Alex Soojung-Kim Pang, Ph.D.

I study people, technology, and the worlds they make

Working with the iPad

On this trip I've experimented with leaving my laptop behind and just taking my iPad, and so far it's performed pretty brilliantly. So long as I have an Internet connection I can do pretty much everything I would want to do with a laptop, and even without one I can do about 80% of the things I would normally do with my MacBook Pro.

The thing that makes the difference is the keyboard. Apple makes an excellent Bluetooth keyboard, which is both extremely thin and light, and has a good solid feel: they're full-sized keys, and they have nice throw, so I don't feel like I (or my hands) are compromising. And the difference between writing with a real keyboard, and tapping on the screen, is like night and day: I can tap with more than one finger on each hand, but it's not as fast or accurate as when I'm using real keys. Not only do I make more mistakes, but I can't feel when I make mistakes, the way I do when I'm using a regular keyboard.

Of course, the other thing that makes a big difference in the functionality of the iPad + keyboard is not the device itself, but rather the fact that I've got a bunch of useful material up online that I can access when I'm writing my talks. In particular, my habit of putting pictures up on Flickr is really starting to pay off: as my photography has improved (or at least gotten more quirkily distinctive, and migrated to ever more impressive devices), that's turned into an online repository that I can access when I'm revising my talks and need to illustrate new points.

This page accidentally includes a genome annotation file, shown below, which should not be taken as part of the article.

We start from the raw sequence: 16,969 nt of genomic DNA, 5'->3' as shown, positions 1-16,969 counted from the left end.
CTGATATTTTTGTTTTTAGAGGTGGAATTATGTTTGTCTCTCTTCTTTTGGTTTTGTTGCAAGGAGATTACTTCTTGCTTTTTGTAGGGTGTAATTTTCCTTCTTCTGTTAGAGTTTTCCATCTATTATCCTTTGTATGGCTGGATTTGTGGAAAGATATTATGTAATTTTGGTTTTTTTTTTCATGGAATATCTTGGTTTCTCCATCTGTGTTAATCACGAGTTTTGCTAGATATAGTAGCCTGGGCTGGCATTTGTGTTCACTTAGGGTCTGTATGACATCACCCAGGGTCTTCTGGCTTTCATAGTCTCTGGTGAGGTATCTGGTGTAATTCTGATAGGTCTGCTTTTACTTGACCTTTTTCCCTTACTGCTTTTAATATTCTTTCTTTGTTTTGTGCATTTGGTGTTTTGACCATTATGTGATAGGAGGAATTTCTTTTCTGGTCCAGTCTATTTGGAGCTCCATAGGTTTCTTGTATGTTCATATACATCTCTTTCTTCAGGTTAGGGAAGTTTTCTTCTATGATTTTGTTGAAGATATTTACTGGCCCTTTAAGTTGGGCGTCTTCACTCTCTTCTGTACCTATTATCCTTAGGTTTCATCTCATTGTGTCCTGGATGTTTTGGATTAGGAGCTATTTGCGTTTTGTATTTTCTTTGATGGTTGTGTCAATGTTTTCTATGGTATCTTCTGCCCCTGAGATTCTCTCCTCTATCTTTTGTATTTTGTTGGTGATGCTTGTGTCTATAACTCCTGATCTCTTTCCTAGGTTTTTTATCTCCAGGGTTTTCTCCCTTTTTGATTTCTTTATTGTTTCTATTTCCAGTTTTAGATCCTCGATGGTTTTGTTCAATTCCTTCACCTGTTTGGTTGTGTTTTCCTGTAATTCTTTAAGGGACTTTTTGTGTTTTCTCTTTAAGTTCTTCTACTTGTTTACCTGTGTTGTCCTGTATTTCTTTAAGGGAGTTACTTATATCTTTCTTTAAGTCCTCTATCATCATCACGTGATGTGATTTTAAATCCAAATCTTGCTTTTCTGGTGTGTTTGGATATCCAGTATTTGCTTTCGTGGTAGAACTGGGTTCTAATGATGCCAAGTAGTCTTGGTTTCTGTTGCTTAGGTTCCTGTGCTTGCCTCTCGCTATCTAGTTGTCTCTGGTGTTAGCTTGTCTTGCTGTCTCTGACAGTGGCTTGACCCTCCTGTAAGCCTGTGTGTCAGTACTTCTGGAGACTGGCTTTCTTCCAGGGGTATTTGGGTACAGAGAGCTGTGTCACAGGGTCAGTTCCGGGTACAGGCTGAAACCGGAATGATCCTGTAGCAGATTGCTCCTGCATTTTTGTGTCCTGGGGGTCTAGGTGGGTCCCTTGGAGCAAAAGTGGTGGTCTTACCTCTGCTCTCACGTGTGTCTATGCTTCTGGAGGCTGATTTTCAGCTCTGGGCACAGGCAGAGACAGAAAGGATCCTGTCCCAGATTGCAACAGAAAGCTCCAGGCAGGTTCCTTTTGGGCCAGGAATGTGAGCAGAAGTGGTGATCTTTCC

I would like to see better synchronization between my machine and iDisk, or a feature that automatically backed up files to my iDisk. Or rather, I would like this for my hosts, so they could always have access to the latest version of my talk.

I may go for an adapter to connect the iPad to a monitor, but I really liked being able to carry around the iPad and read my talk off it. I worried that it looked a little dorky, and it probable does; but apparently the aluminum back reflects the stage lights in cool ways, so I'm going to keep reading off it (and maybe look for some holographic cards or such to tape on the back for such occasions). I know it makes me look a little like Jonathan Pryce's evil Rupert Murdoch-like character in that James Bond movie, but c'est la vie.

The other thing I'll have to practice is using it as another display surface, so I can occasionally different images than what's showing in the presentation, or maybe toss our specific words than I want the audience to focus on. Not even technically or logistically difficult: I could just add pictures to the presentation text, and flip over the screen when I want to show something to people.

Though I wonder if the VGA adapter works with the iPhone? Could I do presentations in Keynote and then run them off my phone, while reading the text on the iPad? Must experiment. I should also see what the Keynote remote control is like.

2 Comments

  1. The biggest problem I’ve had writing with the iPad is in editing. The bluetooth keyboard is great, but when I want to move or highlight whole blocks of text the touch interface is a royal pain, mostly because you have to do a touch+hold to get it the selection / copy / paste tool working.

    Perhaps with some practice I could learn to use the cursor keys for much of what I need. But I really miss the mouse when it comes to writing.

  2. So far (and a bit to my surprise) the absence of the mouse hasn’t been a big issue for me: I’m okay swiping things on the screen, or hitting the “Send” button.

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